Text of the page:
I like the technique that we initially learn much better. Yes, we are closing with the attacker, but we are placing ourselves in a position that allows us to have further options. Personally, I think I would prefer to block the arm (as Sabumnim and Ardi demonstrate), grab the wrist, throw the outside elbow once or twice (or three times :)) and then take out the leg in a fashion that leaves me standing and the attacker crying for mercy on the ground. I would most likely use a crumple throw in that situation. Although I love the axe kick, I know that for balance and stability, the crumple throw is more stable than the axe kick.

So, to sum up my long-winded response. I like our technique better because it is not overwhelmingly dependent upon timing, it does not force me to turn my back on my attacker, and I am not utilizing an offensive technique that is at times a low percentage technique that would leave me on the ground next to my attacker.

Sabum's Response:

One important thing to bear in mind here is that we aren't trying to compete--the point of this isn't "our technique is better that yours!" or anything like that. We aren't comparing arts, styles, or practitioners. What we are doing, hopefully, is comparing effectiveness of technique, for a given situation. In the videos below, I hope I clearly explain that what we are doing is critiquing the use of the technique, not any given person.

One thing (in addition to my commentary in the videos below) regarding the response we received: The circular movement shown is something that occurs in Hapkido, also. However, we tend to not use it vs a circular attack, particularly if we are moving to the inside. We do utilize it vs a linear attack, most often choosing to move ourselves to the attacker's outside in our rotation. Thus, the linear attack (once we deflect and move offline) has no force with which to impact us, and the outside movement makes followup techniques by the attacker extremely difficult. I may add a short video of what I mean by that in the next post here.

Here is the set of response videos we created:

Thursday, November 20, 2008


At the end of October, four students tested for their next rank---and passed! Joshua received his 9th gup, Pete his 7th gup, Ardena her 6th gup, and Travis earned his 4th gup.

(They are all a little bedraggled, because this picture of them with their new ranks was taken after class one evening.)

We've had several new white belts all join class at the beginning of this month---lately the white belts have outnumbered the rest of the class! In conjunction with her new rank, we've been having Ardena lead them through parts of the class lately, while Sabumnim walks around and whacks people with a stick...

In a few more weeks, several other students will be up for testing---and anyone is welcome to come and observe!

Friday, October 31, 2008

Response to Locks/Flow Drills Videos...

This time, the videos we are responding to are similar to the following:

and also


There are a number of other lock/flow drills from Hapkido schools on YouTube, but these two are fairly good representatives of what you'll see.

So: In the first one, we see someone flowing quite well, moving easily, the other person being driven around by the locks...

...I wonder if it would have looked like that if the person doing the locks had been smaller than the attacker? Or if the attacker had been resisting at all? Go back and look at the motion again---see how the defender created force to use. How much is arm strength and size? How much is body movement?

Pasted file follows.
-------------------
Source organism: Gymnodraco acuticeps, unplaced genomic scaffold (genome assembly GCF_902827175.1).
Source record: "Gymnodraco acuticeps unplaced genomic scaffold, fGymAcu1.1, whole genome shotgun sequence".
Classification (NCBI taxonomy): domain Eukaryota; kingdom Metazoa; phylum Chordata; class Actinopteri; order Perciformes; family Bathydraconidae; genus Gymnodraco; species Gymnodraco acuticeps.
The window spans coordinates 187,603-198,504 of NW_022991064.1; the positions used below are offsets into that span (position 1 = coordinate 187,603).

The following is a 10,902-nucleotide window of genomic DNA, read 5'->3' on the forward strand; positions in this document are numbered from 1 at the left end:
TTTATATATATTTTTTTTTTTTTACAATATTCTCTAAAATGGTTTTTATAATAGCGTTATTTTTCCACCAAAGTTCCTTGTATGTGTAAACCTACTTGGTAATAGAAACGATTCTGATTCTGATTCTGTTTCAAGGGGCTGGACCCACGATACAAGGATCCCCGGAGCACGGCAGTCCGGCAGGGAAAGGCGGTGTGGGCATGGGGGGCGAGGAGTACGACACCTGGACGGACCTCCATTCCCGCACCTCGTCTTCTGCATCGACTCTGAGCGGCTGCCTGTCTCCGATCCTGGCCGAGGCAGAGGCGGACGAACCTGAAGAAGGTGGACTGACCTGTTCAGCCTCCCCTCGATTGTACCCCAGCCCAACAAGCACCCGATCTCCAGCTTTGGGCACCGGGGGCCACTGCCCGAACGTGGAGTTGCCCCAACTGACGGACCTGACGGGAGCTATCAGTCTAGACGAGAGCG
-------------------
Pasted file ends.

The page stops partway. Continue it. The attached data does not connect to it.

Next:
In the second one, look at how the arm bar is applied---the defender puts their upper-body weight on the arm, and folds over at the waist. That is one way to drop your weight---but what does it do to your balance? What does it mean with regards to the size difference requirements between the attacker and the defender?

and then there was ours...

One of the reasons I continually harp on "drop into a cat stance" during the angle 2 lock isn't because I really need to see you settle into a static stance at the end of the movement. I do, however, need to have you rotate and drop your weight as you perform the lock--otherwise, it is just your arm strength vs your opponent's arm strength. (Remember, the point of stances is so that you can generate power by bodily movement without sacrificing balance and structure.)

We use our center to create force downward during an angle 2, forward then downward (using a front stance) during an arm bar, then rotationally and downward during the angle 1 throw at the end. If you step into a position, stop, then apply the lock/throw--all you are going to do is create a situation where it is your arm strength vs theirs.

That arm bar is a good example for that---if you step, stop, and then try to force the other person downward, they just aren't going to go if they have any strength/stature that is comparable to yours. If you use your upper body to force them down, you'd better be heavier than they are---and your balance had better be really good as you stand there with a resisting opponent with your knees straight and your body folded in half.

Or how about instead, driving their upper body forward with your body weight as you step forward, then roll their shoulder downward as you continue your movment into a low front stance, extending them past their balance point, and downward after they have no more support. Your balance is kept by the good stance, and you are able to move them using your center's movement, instead of your arm strength.

Everything comes from the center. Whether it is for a lock, a throw, punches, or kicks---all power comes from your center's movement. (Granted, it is more obvious to see this when performing a lock.)